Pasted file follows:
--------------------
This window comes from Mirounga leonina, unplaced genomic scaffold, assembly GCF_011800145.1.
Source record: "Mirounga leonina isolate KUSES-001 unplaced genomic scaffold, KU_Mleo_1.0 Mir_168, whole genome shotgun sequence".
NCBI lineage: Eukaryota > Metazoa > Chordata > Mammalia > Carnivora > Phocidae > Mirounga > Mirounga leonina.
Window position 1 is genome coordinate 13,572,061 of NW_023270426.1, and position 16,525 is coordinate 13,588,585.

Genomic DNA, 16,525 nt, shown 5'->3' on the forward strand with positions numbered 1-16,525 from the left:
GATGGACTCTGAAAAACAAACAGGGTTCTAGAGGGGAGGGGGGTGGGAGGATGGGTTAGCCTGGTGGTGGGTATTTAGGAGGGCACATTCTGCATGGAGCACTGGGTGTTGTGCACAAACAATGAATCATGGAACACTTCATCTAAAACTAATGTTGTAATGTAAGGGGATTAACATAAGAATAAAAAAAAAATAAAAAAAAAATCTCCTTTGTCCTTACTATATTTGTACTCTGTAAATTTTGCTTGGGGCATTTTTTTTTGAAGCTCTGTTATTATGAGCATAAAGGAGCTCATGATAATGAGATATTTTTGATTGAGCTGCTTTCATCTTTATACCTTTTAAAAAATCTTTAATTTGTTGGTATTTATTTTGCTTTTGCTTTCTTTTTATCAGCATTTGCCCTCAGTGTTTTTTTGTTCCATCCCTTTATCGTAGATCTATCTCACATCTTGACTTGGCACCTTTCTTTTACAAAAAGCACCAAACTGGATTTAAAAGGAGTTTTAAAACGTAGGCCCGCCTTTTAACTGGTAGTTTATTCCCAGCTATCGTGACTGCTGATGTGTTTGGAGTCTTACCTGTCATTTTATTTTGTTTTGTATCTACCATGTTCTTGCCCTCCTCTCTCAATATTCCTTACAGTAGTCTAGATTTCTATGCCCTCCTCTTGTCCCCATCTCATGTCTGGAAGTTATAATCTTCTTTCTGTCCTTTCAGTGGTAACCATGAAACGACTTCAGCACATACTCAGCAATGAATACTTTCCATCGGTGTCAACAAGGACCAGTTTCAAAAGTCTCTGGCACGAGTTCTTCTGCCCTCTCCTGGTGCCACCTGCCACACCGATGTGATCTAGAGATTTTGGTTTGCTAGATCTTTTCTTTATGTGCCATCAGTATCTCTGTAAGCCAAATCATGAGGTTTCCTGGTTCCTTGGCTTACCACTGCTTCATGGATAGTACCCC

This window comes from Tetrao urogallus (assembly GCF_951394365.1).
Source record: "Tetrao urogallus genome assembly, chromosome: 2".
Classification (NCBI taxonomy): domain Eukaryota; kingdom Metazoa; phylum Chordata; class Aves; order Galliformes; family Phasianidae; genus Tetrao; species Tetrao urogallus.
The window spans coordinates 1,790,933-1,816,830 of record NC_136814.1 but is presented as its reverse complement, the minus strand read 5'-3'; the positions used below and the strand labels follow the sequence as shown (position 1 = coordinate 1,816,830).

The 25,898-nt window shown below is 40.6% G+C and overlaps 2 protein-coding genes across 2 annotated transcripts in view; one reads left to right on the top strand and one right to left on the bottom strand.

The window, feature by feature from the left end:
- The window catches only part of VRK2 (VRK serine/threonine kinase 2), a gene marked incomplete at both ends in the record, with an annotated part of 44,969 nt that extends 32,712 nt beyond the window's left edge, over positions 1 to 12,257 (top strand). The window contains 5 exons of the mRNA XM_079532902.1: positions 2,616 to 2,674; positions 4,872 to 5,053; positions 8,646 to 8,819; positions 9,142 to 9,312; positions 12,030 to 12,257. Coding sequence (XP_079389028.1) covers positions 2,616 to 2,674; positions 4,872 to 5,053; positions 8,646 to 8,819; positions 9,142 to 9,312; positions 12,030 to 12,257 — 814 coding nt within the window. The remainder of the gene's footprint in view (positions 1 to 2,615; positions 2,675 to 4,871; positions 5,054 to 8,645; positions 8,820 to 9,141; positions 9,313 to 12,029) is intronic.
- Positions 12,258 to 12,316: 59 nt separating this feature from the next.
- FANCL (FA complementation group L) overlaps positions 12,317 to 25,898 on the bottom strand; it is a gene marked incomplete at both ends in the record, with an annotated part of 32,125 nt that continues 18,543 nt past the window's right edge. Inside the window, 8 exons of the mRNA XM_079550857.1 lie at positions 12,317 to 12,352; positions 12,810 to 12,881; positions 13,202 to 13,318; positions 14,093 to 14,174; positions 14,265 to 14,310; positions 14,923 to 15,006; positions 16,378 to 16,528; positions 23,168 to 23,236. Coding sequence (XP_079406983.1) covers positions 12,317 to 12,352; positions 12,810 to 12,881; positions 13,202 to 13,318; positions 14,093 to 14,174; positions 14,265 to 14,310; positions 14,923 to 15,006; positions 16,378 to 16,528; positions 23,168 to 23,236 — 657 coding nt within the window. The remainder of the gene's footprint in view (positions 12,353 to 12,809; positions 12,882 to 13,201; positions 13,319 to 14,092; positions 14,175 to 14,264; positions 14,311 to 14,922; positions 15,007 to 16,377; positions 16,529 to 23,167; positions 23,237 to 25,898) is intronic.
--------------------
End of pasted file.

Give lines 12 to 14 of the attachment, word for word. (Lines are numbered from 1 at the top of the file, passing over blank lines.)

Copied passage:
The window, feature by feature from the left end:
- The window catches only part of VRK2 (VRK serine/threonine kinase 2), a gene marked incomplete at both ends in the record, with an annotated part of 44,969 nt that extends 32,712 nt beyond the window's left edge, over positions 1 to 12,257 (top strand). The window contains 5 exons of the mRNA XM_079532902.1: positions 2,616 to 2,674; positions 4,872 to 5,053; positions 8,646 to 8,819; positions 9,142 to 9,312; positions 12,030 to 12,257. Coding sequence (XP_079389028.1) covers positions 2,616 to 2,674; positions 4,872 to 5,053; positions 8,646 to 8,819; positions 9,142 to 9,312; positions 12,030 to 12,257 — 814 coding nt within the window. The remainder of the gene's footprint in view (positions 1 to 2,615; positions 2,675 to 4,871; positions 5,054 to 8,645; positions 8,820 to 9,141; positions 9,313 to 12,029) is intronic.
- Positions 12,258 to 12,316: 59 nt separating this feature from the next.